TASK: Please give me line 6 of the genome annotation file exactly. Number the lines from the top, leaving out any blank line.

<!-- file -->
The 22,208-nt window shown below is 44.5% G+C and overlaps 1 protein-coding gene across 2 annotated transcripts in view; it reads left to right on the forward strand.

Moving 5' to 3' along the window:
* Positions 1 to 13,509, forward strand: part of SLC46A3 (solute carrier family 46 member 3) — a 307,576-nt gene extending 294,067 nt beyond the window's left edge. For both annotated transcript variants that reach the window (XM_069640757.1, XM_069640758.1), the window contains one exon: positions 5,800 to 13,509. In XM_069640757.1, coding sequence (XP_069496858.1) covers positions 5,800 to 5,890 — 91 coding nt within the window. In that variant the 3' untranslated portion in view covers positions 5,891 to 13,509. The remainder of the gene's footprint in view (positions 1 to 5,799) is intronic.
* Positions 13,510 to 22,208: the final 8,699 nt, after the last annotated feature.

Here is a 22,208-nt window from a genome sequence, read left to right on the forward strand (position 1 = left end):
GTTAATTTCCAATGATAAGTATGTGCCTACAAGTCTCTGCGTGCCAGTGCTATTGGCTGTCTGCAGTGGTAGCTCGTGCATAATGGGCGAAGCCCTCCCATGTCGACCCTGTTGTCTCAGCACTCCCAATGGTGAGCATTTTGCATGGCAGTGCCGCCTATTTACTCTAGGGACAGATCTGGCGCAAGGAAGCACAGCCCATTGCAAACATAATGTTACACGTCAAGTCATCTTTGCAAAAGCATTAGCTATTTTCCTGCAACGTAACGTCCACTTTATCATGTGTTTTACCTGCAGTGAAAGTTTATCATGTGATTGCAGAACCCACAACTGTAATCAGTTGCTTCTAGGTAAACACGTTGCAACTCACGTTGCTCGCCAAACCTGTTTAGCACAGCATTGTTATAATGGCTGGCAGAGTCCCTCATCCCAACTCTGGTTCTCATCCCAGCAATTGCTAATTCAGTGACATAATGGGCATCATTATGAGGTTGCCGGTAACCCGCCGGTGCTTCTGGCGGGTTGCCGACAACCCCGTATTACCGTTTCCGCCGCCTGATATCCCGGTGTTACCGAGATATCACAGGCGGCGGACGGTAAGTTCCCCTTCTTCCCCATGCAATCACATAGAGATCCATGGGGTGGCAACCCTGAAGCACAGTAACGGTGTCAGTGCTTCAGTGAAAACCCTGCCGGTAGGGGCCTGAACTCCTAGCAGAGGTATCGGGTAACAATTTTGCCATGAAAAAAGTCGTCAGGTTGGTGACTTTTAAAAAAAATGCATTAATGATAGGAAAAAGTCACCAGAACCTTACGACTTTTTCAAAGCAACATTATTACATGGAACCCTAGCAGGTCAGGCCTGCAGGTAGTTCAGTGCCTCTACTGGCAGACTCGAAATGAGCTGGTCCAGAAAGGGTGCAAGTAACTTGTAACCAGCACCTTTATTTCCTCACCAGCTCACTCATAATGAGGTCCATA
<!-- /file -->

GTTAATTTCCAATGATAAGTATGTGCCTACAAGTCTCTGCGTGCCAGTGCTATTGGCTGTCTGCAGTGGTAGCTCGTGCATAATGGGCGAAGCCCTCCCATGTCGACCCTGTTGTCTCAGCACTCCCAATGGTGAGCATTTTGCATGGCAGTGCCGCCTATTTACTCTAGGGACAGATCTGGCGCAAGGAAGCACAGCCCATTGCAAACATAATGTTACACGTCAAGTCATCTTTGCAAAAGCATTAGCTATTTTCCTGCAACGTAACGTCCACTTTATCATGTGTTTTACCTGCAGTGAAAGTTTATCATGTGATTGCAGAACCCACAACTGTAATCAGTTGCTTCTAGGTAAACACGTTGCAACTCACGTTGCTCGCCAAACCTGTTTAGCACAGCATTGTTATAATGGCTGGCAGAGTCCCTCATCCCAACTCTGGTTCTCATCCCAGCAATTGCTAATTCAGTGACATAATGGGCATCATTATGAGGTTGCCGGTAACCCGCCGGTGCTTCTGGCGGGTTGCCGACAACCCCGTATTACCGTTTCCGCCGCCTGATATCCCGGTGTTACCGAGATATCACAGGCGGCGGACGGTAAGTTCCCCTTCTTCCCCATGCAATCACATAGAGATCCATGGGGTGGCAACCCTGAAGCACAGTAACGGTGTCAGTGCTTCAGTGAAAACCCTGCCGGTAGGGGCCTGAACTCCTAGCAGAGGTATCGGGTAACAATTTTGCCATGAAAAAAGTCGTCAGGTTGGTGACTTTTAAAAAAAATGCATTAATGATAGGAAAAAGTCACCAGAACCTTACGACTTTTTCAAAGCAACATTATTACATGGAACCCTAGCAGGTCAGGCCTGCAGGTAGTTCAGTGCCTCTACTGGCAGACTCGAAATGAGCTGGTCCAGAAAGGGTGCAAGTAACTTGTAACCAGCACCTTTATTTCCTCACCAGCTCACTCATAATGAGGTCCATA